I ordered a roof rack for my 2004 Toyota Matrix today. My parent’s canoe has been stored in my garage for five years, ever since they moved from a house to an apartment. I have never used the canoe, although I did canoe a lot in my youth – I loved it; but now that the kids are older, I’m feeling compelled to dust the canoe off and start using it.
The roof rack costs $195 (Canadian) plus tax at the dealer. I don’t know if that’s good or bad. although I priced them an other stores a couple months ago and I remember that price being competitive (despite being from a dealer).
Update (May 22, 2008): It took me about an hour to install the damn rack. They recommend it not be installed if it’s not being used, but it’s a pain to put on so I won’t be taking it off again. The horizontal screws that help tighten the clamps to the roof are a tad too wide for the slot they slide into, making it hard to judge how tight the clamp really is. I hope it doesn’t come off while I have the canoe on top. It looks nice, though.
My rack is positioned differently than in the picture on this post; mine is closer towards the front, where the one in that image appears to be towards the rear.
CBC’s Marketplace did a segment last year about What you should know before you call a geek in to fix your computer:
Their dorky company names and their cute little cars give off an air of friendly, helpful competence. But do the people who make computer house calls actually know what they’re doing?
…we modified a computer to simulate a common hardware failure. Then we called in the nerds. The result? Only three of the ten technicians who saw our machine managed to correctly diagnose the problem.
Since I’m the geek in the family, I tend to be called by family, friends, and friends of family and friends to diagnose and repair computer problems. Fellow technophiles know what I mean:
- How do I email my photos? And why are they so big? (Solution: Install Thunderbird and explain how digital photos are stored.)
- How do I open this document? (Solution: Tell person to set their default file type to Office 2003 or earlier, not the Office 2007 format (i.e. .docx))
- This window keeps on popping up when I’m on the internet. (Solution: Install Firefox and hide Internet Explorer)
I DO have a computer repair kit (for hardware and software problems), but I’m aware of my technical limitations; if there’s a problem I can’t figure out, I admit it and provide a recommendation.
I sometimes fix hardware problems. Trouble-shooting is most of the fun, but one has to know one’s limitations, although I’ve never taken a computer to a shop to be repaired. I’ll buy replacement hardware instead.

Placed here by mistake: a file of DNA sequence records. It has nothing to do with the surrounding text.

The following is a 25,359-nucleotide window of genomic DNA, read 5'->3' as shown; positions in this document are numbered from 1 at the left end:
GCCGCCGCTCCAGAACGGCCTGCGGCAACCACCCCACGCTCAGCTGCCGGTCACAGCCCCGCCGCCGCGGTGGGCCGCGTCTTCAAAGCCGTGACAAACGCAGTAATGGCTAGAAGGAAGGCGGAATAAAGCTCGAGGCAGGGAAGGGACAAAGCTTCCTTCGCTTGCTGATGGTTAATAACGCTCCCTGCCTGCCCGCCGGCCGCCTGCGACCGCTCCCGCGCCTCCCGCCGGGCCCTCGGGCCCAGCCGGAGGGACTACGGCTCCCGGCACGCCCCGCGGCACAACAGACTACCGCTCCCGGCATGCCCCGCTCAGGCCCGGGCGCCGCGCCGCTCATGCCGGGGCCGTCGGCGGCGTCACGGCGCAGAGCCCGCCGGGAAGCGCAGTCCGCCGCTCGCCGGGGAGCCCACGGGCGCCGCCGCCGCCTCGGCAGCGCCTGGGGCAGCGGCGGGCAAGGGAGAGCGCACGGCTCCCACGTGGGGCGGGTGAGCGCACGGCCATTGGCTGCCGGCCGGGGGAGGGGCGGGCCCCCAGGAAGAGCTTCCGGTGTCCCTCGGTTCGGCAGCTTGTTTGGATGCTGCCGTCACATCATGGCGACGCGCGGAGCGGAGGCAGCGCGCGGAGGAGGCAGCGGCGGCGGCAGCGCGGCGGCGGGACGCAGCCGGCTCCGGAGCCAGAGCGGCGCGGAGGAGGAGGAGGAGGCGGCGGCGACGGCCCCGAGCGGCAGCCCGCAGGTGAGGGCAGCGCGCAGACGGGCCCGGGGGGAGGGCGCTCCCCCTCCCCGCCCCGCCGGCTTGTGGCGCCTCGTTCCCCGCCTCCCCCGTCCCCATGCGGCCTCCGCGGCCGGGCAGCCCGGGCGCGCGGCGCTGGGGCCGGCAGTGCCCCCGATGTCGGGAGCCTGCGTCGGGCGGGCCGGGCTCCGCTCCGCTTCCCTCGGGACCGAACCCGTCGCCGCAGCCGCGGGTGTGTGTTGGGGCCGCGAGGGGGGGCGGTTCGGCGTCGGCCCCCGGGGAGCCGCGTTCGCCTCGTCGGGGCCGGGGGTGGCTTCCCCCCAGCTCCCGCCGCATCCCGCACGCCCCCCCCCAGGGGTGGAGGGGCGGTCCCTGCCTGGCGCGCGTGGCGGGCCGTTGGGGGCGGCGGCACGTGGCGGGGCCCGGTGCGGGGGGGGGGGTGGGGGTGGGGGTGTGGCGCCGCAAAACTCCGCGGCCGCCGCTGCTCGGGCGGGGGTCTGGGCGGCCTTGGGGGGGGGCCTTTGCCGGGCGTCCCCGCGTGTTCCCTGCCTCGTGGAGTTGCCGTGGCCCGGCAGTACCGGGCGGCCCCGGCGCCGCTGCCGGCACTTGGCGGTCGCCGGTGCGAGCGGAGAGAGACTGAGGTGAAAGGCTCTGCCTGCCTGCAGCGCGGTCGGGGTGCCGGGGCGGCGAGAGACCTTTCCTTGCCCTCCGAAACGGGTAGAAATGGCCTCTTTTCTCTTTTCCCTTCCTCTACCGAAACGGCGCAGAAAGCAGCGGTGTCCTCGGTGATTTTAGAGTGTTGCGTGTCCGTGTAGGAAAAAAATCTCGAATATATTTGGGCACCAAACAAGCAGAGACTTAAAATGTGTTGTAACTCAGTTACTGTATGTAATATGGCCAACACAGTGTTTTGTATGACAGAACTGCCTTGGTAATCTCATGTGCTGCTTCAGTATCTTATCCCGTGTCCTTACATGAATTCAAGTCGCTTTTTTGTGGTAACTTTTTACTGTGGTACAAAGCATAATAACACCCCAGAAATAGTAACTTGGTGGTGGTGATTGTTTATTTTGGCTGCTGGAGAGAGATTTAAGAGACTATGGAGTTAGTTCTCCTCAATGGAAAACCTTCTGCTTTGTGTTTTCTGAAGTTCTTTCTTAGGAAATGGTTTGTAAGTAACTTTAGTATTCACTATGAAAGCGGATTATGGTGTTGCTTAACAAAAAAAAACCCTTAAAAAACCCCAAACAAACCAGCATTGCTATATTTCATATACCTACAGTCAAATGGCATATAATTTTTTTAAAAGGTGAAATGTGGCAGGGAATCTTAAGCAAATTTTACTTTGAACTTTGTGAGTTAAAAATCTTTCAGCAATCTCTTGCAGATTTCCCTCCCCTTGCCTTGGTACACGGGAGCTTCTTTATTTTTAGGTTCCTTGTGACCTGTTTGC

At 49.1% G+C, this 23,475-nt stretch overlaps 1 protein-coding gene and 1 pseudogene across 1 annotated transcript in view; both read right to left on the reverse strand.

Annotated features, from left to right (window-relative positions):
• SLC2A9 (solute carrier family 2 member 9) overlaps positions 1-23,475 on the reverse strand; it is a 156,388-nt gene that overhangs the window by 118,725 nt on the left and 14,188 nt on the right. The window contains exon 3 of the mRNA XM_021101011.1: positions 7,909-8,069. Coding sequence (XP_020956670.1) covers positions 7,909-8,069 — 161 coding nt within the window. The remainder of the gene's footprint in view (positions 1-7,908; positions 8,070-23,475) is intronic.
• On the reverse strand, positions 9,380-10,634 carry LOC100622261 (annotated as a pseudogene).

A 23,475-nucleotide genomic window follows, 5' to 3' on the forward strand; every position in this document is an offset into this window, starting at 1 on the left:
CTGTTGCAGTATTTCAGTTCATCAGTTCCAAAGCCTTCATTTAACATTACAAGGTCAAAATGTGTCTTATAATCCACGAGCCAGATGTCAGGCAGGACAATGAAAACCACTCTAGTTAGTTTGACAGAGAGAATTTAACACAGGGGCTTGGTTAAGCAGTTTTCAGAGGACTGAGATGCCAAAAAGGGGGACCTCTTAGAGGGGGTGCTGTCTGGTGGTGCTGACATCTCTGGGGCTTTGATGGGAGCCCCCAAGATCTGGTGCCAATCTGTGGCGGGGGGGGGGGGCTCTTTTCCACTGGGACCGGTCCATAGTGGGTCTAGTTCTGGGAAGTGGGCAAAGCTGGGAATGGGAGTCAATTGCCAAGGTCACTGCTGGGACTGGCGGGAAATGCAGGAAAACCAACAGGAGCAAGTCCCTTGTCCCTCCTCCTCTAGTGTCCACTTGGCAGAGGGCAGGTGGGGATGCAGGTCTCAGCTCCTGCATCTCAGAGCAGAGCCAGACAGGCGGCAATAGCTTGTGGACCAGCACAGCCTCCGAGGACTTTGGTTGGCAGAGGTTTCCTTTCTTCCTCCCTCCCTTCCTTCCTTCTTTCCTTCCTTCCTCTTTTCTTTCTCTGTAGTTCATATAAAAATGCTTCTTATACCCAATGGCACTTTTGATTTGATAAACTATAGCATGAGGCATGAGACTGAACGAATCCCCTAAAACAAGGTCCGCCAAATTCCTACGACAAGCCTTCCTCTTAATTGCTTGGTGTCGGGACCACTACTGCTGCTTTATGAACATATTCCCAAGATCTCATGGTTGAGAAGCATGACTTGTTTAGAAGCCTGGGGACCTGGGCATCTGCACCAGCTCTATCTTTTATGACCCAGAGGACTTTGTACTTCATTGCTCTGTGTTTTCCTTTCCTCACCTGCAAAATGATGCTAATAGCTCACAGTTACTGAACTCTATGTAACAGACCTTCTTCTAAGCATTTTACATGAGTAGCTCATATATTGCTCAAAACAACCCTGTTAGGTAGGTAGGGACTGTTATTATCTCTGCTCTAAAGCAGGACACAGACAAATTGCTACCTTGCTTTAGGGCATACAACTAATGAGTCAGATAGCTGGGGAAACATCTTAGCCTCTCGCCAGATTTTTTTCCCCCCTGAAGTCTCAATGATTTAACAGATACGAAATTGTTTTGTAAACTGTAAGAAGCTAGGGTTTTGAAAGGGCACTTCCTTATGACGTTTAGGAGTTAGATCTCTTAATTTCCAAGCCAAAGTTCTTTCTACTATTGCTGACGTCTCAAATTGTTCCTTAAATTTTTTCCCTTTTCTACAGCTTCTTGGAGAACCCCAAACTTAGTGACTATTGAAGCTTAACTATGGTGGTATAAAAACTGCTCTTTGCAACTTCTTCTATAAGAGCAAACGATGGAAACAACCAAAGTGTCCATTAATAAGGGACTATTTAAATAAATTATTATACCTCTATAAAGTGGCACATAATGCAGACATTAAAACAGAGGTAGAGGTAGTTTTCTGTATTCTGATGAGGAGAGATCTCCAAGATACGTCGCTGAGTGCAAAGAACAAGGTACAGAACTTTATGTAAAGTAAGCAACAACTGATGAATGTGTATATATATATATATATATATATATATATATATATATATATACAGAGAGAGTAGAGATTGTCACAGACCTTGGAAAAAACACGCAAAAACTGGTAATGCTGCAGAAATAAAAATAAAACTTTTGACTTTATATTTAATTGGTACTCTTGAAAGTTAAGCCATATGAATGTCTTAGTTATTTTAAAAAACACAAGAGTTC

– Fixing God’s Computer
– Watch A Hard Drive Work
– Cooling A Computer With Oil
– There’s A Bee In My…
– Building A Computer
– How CPUs Work
Our washer died while I was in Newfoundland last week. Water was leaking from it. I had it repaired twice in the past three years, so I told my wife to buy a new one: I didn’t want to invest anymore money into the 15 year old machine that was on its last leg.
So what did she do? She bought a front-loading washer.
Front-loading washers have the reputation of requiring less water and energy to wash clothes, although they tend to be twice as expensive (at least in my neck of the woods). My only incentive for getting that kind was their good energy use; but even so, I wasn’t willing to pay twice as much as a top-loading washer. I also read that they’re less reliable than top-loading.
We’ve always been a top-loading washer family. The appearance of front-loading washers in the past five years appears to be a fad, yet they’ve always out-sold top-loading washers in Europe, according to Wikipedia. And you never see laundromats with top-loading machines, which must be an indication of the reliability of front-loading washers.
I read they also require a special kind of soap, which will probably cost twice as much as regular clothes washing soap. It requires soap that generates less bubbles, I think, I’ll just try using less soap.
The front-loading washer is being delivered to our house today. I know you’re all anxious for my opinion about it, so I’ll post my opinion after I use the washer a few times.
Update (Aug. 20, 2008): No problems with either machine. The washer is quiet and efficient; you can shove a LOT more cloths in the front-loading machine than top-loading ones – at least twice as much. The cycles take a lot longer to complete, but it still uses less water. The dryer takes a lot less time to complete than our old dryer. We’re happy with both!
This took me aback: Computers go on sale in Cuba for the first time:
President Raul Castro’s government had authorized the sale of personal computers to average Cubans more than a month ago, but they were not made available until Friday.
Computers haven’t been publicly available before now?! Silly communists.
While ordering some books from amazon.ca today, I tried to remember my earliest online order from ANY vendor; so I checked my order history from a few.
I was surprised I started ordering online so late in the game.